The Church issued a really classy reply to feminist agitation on being left out of certain dialogues taking place between LDS women and Public Affairs:
Yet there are a few people with whom Public Affairs and General Authorities do not engage, such as individuals or groups who make non-negotiable demands for doctrinal changes that the Church can’t possibly accept. No matter what the intent, such demands come across as divisive and suggestive of apostasy rather than encouraging conversation through love and inclusion. Ultimately, those kinds of actions can only result in disappointment and heartache for those involved.Non-negotiable demands. That couldn't mean women want the priesthood or else could it? An ultimatum. Hmm. What scripture stories we have of individuals making ultimatums to God or Church leaders do not end well.
For these demands to end well, the requesting party has to be willing to take "No" for an answer. Are they? It seems not. They keep demanding. Hmm. This sounds like Martin Harris asking Joseph to ask Heavenly Father two and three more times when he didn't like God's answer that Joseph relayed back to him. That whole thing did not end well...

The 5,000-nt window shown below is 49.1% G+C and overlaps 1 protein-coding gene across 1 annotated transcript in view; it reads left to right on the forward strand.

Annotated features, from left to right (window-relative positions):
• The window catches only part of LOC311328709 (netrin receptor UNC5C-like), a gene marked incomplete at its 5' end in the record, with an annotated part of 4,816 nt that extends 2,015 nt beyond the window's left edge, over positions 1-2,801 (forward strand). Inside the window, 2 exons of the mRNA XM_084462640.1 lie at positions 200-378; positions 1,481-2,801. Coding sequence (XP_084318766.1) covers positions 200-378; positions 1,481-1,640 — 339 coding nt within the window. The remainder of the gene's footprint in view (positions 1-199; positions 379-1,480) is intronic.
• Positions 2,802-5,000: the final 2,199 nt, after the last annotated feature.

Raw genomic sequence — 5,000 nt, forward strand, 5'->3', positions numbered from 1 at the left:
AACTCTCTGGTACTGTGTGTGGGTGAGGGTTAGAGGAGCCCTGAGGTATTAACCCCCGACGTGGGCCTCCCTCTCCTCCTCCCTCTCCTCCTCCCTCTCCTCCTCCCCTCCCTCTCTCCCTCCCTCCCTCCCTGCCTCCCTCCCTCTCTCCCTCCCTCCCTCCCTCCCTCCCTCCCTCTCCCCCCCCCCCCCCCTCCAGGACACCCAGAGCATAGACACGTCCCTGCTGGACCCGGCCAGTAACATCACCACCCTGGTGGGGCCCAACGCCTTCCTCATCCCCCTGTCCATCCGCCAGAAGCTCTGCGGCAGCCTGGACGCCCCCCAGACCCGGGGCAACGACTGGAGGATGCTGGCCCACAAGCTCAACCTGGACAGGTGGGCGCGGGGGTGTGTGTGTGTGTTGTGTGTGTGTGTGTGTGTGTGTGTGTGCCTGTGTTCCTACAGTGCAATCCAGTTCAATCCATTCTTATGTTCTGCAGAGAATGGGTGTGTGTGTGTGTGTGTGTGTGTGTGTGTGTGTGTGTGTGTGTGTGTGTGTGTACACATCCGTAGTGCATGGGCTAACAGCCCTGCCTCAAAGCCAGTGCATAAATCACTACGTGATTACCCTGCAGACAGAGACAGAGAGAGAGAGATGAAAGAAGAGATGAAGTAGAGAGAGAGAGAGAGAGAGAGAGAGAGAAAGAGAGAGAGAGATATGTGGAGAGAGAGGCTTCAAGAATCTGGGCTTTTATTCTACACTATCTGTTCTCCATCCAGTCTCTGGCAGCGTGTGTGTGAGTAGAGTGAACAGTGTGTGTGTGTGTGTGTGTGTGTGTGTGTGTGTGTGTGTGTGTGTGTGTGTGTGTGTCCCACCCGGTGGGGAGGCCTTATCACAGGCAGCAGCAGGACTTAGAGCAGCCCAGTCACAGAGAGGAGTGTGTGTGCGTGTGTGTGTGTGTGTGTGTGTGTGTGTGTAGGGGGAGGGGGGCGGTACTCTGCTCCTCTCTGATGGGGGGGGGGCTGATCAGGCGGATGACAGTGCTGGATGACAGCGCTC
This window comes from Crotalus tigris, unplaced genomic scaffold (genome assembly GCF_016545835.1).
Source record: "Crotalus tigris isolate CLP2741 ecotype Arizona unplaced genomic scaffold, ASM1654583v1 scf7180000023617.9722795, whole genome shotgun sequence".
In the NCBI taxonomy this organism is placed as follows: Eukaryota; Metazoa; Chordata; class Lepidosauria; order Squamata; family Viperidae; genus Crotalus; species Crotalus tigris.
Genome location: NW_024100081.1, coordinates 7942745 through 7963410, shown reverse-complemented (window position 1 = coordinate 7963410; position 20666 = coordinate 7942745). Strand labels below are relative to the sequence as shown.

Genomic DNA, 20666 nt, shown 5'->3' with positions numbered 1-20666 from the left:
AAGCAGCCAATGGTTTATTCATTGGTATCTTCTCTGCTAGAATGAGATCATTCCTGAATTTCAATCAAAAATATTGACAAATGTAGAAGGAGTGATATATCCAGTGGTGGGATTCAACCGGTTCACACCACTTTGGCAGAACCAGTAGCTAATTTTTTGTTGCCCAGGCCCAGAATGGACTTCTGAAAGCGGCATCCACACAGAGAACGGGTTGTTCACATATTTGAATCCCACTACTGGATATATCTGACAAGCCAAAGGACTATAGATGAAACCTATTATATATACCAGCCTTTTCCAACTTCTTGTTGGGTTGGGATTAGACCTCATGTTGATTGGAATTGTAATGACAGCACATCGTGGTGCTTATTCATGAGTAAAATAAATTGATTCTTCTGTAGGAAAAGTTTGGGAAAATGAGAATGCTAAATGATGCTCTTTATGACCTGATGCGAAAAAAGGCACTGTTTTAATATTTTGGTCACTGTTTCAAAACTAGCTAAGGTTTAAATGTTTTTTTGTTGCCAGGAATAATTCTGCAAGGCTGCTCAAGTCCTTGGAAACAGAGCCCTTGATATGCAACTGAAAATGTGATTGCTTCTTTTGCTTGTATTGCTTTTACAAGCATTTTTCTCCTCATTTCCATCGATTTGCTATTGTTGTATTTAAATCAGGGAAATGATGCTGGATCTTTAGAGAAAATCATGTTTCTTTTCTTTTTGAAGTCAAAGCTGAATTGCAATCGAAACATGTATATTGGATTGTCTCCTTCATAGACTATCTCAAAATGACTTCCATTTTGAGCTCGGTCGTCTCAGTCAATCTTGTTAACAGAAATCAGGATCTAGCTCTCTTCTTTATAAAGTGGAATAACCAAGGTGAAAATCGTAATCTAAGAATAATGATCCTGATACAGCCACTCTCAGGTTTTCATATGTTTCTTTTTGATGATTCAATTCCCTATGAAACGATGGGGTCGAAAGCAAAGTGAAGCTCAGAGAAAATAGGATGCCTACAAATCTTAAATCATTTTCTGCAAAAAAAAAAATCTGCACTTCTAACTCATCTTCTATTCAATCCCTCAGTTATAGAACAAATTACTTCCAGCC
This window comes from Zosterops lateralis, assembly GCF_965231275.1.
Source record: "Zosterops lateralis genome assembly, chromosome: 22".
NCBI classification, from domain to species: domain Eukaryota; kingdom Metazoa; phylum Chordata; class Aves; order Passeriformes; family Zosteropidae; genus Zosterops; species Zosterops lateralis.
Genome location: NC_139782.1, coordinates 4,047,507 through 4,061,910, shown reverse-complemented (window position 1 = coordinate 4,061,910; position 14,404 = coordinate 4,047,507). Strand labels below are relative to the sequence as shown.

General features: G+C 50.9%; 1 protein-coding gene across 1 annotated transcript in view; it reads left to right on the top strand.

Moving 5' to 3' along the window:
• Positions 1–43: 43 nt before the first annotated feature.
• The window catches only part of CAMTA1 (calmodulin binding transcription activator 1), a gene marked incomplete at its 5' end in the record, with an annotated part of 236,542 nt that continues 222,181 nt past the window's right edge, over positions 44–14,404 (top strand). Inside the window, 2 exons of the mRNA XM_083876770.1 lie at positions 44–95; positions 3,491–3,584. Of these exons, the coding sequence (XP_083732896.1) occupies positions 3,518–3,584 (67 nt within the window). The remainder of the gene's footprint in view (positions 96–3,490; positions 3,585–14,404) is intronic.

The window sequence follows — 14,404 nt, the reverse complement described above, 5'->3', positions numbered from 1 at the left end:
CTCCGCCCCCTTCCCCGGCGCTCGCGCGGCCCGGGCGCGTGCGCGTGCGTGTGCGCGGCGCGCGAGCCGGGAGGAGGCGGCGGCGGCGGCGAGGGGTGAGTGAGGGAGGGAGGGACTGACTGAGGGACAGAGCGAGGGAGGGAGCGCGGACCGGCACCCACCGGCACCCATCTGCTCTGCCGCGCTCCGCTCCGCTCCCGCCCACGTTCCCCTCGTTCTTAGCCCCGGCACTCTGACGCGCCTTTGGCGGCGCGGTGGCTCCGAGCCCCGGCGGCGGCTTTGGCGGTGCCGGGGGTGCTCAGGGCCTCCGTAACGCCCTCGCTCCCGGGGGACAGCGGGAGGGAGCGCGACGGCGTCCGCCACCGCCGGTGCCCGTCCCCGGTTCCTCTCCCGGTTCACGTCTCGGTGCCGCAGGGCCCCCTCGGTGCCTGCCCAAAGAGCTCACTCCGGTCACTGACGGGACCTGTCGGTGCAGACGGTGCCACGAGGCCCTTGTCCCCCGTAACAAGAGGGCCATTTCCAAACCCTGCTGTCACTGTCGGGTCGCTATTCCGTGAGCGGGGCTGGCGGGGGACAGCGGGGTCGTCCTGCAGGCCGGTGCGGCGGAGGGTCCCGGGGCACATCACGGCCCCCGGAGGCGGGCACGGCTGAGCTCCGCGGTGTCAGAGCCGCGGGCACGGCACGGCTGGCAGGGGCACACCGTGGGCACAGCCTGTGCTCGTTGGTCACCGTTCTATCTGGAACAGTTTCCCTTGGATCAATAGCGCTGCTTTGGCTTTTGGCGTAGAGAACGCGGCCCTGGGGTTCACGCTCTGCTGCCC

Also, aren't we taught not to covet? That's pretty basic. It's in the 10 Commandments. We should be content with what God has allotted to us.
The whole situation reeks of questionable tactics. For example, just because someone's, or a group's intent, is good does not mean that their actions are. We tend to judge ourselves by out intent and other people on their actions.
I don't much care for the group's tactics or their stated intents, which don't seem to square with their words. Their goals are at odds with revealed doctrine and their tactics are straight out of the 60s civil rights period. Whine and complain when you don't get what you want. Seek to constantly draw attention to yourself and your particular goal when all Mormons are seeking the words of prophets and guidance from them.
This might be okay if the issue was civil rights, but it isn't. The priesthood isn't a right. It's a responsibility. Besides, spiritual power of leaders doesn't flow up through the people like it does in a democracy. Spiritual power and authority flows down from Heavenly Father and Jesus Christ. Political pressure by members on leaders in the hope to effect change is misguided. They should be praying their hearts out to the real decision maker, Heavenly Father. And, if that doesn't work, they should abandon their quest.
I agree with Church PR. these actions "can only result in disappointment and heartache for those involved."